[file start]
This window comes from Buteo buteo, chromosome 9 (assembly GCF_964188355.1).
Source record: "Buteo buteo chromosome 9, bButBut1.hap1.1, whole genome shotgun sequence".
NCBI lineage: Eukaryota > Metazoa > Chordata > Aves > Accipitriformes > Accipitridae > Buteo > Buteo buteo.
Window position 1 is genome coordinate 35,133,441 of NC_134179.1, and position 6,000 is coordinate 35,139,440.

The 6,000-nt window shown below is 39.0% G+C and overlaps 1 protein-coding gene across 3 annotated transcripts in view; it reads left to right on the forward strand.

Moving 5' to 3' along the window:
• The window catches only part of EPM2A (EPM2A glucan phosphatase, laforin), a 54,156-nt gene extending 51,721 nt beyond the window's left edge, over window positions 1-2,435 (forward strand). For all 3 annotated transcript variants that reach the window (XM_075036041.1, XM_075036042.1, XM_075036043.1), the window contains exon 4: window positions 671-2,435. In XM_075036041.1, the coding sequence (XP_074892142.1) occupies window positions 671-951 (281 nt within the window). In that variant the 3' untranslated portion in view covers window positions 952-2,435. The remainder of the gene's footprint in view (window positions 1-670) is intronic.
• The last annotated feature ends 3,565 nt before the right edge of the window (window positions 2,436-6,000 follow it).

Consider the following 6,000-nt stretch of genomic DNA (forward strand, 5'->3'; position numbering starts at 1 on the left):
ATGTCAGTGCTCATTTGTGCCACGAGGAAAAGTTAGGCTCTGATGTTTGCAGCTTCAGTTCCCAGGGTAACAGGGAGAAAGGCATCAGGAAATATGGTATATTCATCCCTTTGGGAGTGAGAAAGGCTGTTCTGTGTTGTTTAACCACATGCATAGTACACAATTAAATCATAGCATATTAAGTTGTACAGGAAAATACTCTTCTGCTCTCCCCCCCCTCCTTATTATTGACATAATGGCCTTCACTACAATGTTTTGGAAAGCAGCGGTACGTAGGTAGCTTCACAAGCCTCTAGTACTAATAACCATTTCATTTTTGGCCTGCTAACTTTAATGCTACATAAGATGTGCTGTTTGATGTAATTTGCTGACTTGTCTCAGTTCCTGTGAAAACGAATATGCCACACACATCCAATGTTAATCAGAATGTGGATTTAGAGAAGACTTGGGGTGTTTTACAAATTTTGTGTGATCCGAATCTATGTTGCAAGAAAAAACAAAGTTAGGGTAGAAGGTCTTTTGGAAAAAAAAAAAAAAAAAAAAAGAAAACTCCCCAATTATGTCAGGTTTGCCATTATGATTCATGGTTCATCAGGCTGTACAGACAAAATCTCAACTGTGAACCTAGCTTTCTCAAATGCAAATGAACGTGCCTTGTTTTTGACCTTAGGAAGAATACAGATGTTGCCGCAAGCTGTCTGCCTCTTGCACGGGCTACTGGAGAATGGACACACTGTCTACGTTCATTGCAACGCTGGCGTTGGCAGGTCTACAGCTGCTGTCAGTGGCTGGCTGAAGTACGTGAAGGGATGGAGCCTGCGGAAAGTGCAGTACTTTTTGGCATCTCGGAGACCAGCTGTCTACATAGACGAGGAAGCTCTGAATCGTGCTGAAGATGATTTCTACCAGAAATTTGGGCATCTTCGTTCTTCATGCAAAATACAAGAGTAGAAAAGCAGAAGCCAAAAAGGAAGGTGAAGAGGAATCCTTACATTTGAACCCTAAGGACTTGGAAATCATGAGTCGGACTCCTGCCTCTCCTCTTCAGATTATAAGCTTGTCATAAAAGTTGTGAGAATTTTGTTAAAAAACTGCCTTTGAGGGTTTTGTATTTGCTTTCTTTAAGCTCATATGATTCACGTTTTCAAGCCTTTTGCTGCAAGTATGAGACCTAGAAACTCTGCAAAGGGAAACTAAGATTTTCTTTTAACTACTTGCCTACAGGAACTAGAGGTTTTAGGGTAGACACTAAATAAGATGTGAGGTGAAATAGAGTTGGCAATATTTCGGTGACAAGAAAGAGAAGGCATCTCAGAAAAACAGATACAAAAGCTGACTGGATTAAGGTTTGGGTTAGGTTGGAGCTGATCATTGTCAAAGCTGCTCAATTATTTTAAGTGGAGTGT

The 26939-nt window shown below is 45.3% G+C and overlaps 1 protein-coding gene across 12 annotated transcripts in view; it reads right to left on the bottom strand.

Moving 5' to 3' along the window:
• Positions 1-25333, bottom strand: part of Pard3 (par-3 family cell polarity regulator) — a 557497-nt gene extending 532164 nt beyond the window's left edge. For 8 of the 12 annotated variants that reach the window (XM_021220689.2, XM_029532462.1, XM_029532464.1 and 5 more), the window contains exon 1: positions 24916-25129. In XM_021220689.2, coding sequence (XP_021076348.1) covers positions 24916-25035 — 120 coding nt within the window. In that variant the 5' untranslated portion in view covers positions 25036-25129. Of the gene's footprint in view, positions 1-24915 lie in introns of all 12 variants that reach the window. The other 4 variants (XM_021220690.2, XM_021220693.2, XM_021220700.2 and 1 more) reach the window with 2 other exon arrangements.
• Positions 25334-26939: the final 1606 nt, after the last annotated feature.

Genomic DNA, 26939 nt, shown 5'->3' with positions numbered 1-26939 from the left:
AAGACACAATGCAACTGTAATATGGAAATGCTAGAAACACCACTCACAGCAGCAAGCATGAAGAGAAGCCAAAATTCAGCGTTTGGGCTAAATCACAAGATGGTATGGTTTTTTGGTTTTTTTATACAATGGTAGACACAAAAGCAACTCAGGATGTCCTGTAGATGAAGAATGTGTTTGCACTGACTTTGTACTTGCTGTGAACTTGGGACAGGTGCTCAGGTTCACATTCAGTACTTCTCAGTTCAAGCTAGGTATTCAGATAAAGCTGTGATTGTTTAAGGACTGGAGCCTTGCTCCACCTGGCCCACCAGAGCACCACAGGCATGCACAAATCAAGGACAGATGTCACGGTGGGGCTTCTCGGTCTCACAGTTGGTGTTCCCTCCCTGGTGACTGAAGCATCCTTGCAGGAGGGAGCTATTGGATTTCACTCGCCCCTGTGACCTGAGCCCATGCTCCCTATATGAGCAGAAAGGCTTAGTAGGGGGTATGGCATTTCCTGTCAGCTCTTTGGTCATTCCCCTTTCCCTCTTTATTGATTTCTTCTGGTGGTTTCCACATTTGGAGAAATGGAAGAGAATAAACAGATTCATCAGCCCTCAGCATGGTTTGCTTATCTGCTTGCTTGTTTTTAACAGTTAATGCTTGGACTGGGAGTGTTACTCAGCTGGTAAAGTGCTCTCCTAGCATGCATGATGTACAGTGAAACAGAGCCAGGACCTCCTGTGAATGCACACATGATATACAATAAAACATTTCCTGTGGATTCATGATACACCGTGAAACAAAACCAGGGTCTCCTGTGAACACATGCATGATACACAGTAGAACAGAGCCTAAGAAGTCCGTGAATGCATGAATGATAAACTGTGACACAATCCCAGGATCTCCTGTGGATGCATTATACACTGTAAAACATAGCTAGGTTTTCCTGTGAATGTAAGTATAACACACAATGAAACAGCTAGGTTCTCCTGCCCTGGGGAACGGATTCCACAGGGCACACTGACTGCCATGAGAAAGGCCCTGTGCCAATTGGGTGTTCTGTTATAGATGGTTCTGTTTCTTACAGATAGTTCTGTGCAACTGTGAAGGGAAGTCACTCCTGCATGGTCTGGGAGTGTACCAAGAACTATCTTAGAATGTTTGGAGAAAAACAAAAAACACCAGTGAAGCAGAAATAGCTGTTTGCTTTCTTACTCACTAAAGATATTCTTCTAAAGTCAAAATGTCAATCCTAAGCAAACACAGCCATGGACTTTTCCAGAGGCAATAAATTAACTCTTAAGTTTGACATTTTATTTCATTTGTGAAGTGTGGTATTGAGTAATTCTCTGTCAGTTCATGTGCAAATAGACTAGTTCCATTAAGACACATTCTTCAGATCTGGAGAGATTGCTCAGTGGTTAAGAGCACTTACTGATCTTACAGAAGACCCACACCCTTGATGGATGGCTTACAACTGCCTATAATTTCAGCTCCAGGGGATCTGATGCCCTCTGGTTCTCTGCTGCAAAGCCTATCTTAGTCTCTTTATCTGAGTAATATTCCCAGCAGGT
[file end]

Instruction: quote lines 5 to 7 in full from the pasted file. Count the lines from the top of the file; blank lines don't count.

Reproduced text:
The 6,000-nt window shown below is 39.0% G+C and overlaps 1 protein-coding gene across 3 annotated transcripts in view; it reads left to right on the forward strand.

Moving 5' to 3' along the window:
• The window catches only part of EPM2A (EPM2A glucan phosphatase, laforin), a 54,156-nt gene extending 51,721 nt beyond the window's left edge, over window positions 1-2,435 (forward strand). For all 3 annotated transcript variants that reach the window (XM_075036041.1, XM_075036042.1, XM_075036043.1), the window contains exon 4: window positions 671-2,435. In XM_075036041.1, the coding sequence (XP_074892142.1) occupies window positions 671-951 (281 nt within the window). In that variant the 3' untranslated portion in view covers window positions 952-2,435. The remainder of the gene's footprint in view (window positions 1-670) is intronic.